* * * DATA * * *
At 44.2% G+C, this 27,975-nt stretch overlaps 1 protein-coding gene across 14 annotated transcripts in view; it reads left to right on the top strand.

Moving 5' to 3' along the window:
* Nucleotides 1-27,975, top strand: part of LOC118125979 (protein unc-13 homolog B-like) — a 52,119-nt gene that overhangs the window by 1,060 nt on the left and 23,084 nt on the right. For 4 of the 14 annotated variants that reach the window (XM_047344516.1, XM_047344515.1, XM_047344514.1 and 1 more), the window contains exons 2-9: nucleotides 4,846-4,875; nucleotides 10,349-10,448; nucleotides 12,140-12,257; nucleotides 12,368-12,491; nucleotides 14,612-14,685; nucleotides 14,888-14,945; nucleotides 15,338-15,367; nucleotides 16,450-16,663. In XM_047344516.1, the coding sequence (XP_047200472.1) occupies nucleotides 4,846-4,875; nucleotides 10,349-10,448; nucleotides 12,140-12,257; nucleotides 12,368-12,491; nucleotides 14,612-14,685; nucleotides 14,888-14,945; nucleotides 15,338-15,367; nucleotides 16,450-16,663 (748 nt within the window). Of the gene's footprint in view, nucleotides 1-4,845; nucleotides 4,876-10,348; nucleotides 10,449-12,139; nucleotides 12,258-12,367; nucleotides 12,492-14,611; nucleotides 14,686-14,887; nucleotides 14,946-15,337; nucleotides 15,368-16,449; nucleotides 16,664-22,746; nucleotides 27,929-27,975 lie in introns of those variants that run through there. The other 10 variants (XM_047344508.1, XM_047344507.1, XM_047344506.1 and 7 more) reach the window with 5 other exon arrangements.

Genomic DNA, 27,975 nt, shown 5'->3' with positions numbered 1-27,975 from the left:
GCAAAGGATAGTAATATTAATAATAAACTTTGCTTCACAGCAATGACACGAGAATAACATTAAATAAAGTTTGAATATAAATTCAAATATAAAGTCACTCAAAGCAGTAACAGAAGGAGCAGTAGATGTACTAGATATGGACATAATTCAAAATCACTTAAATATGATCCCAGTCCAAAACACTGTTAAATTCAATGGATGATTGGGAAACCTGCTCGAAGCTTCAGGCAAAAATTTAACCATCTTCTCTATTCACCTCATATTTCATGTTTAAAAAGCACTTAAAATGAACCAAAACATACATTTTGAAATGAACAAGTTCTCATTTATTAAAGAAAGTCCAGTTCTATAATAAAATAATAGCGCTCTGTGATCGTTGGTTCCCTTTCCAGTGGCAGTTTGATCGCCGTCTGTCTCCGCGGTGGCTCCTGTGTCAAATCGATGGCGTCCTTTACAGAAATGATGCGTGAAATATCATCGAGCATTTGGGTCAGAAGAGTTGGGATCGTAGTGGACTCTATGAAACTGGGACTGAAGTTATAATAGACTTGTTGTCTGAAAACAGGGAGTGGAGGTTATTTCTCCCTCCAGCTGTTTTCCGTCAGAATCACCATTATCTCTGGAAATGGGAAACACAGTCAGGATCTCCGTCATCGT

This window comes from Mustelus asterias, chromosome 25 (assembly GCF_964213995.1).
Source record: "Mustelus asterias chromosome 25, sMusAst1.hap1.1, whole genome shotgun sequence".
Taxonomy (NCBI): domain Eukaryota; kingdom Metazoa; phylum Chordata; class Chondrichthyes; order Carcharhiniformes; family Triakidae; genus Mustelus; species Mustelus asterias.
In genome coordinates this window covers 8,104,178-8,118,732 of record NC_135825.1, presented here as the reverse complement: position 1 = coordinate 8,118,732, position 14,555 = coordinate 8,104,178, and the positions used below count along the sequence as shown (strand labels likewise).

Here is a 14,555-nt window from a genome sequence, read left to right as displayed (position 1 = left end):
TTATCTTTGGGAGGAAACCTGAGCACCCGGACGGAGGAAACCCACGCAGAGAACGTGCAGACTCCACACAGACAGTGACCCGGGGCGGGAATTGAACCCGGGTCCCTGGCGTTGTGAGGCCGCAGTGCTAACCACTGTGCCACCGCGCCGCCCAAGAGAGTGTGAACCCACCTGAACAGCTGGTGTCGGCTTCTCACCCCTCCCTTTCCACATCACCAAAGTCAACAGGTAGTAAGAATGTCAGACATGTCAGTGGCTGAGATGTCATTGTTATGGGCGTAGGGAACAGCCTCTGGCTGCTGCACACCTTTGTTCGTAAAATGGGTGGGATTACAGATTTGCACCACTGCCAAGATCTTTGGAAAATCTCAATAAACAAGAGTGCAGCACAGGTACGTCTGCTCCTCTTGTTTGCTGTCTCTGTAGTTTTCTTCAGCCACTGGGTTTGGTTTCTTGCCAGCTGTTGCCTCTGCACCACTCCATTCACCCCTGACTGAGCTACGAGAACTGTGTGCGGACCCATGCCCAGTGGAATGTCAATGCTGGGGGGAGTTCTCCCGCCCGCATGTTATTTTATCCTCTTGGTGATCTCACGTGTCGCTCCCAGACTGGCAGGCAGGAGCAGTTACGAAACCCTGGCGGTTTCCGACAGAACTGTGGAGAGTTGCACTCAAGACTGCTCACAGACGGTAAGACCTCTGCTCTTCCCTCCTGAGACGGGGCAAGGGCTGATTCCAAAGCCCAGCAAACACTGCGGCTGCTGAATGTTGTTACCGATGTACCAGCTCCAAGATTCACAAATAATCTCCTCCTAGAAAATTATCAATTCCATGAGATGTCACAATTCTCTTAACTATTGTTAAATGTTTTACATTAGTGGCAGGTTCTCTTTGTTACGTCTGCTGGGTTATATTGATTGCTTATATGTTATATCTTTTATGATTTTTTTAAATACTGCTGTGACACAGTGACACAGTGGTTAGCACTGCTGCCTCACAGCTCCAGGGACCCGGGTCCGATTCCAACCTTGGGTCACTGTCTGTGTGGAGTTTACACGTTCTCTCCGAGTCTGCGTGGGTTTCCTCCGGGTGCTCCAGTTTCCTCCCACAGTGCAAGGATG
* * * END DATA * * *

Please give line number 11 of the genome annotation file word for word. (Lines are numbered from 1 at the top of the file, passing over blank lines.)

TTATCTTTGGGAGGAAACCTGAGCACCCGGACGGAGGAAACCCACGCAGAGAACGTGCAGACTCCACACAGACAGTGACCCGGGGCGGGAATTGAACCCGGGTCCCTGGCGTTGTGAGGCCGCAGTGCTAACCACTGTGCCACCGCGCCGCCCAAGAGAGTGTGAACCCACCTGAACAGCTGGTGTCGGCTTCTCACCCCTCCCTTTCCACATCACCAAAGTCAACAGGTAGTAAGAATGTCAGACATGTCAGTGGCTGAGATGTCATTGTTATGGGCGTAGGGAACAGCCTCTGGCTGCTGCACACCTTTGTTCGTAAAATGGGTGGGATTACAGATTTGCACCACTGCCAAGATCTTTGGAAAATCTCAATAAACAAGAGTGCAGCACAGGTACGTCTGCTCCTCTTGTTTGCTGTCTCTGTAGTTTTCTTCAGCCACTGGGTTTGGTTTCTTGCCAGCTGTTGCCTCTGCACCACTCCATTCACCCCTGACTGAGCTACGAGAACTGTGTGCGGACCCATGCCCAGTGGAATGTCAATGCTGGGGGGAGTTCTCCCGCCCGCATGTTATTTTATCCTCTTGGTGATCTCACGTGTCGCTCCCAGACTGGCAGGCAGGAGCAGTTACGAAACCCTGGCGGTTTCCGACAGAACTGTGGAGAGTTGCACTCAAGACTGCTCACAGACGGTAAGACCTCTGCTCTTCCCTCCTGAGACGGGGCAAGGGCTGATTCCAAAGCCCAGCAAACACTGCGGCTGCTGAATGTTGTTACCGATGTACCAGCTCCAAGATTCACAAATAATCTCCTCCTAGAAAATTATCAATTCCATGAGATGTCACAATTCTCTTAACTATTGTTAAATGTTTTACATTAGTGGCAGGTTCTCTTTGTTACGTCTGCTGGGTTATATTGATTGCTTATATGTTATATCTTTTATGATTTTTTTAAATACTGCTGTGACACAGTGACACAGTGGTTAGCACTGCTGCCTCACAGCTCCAGGGACCCGGGTCCGATTCCAACCTTGGGTCACTGTCTGTGTGGAGTTTACACGTTCTCTCCGAGTCTGCGTGGGTTTCCTCCGGGTGCTCCAGTTTCCTCCCACAGTGCAAGGATG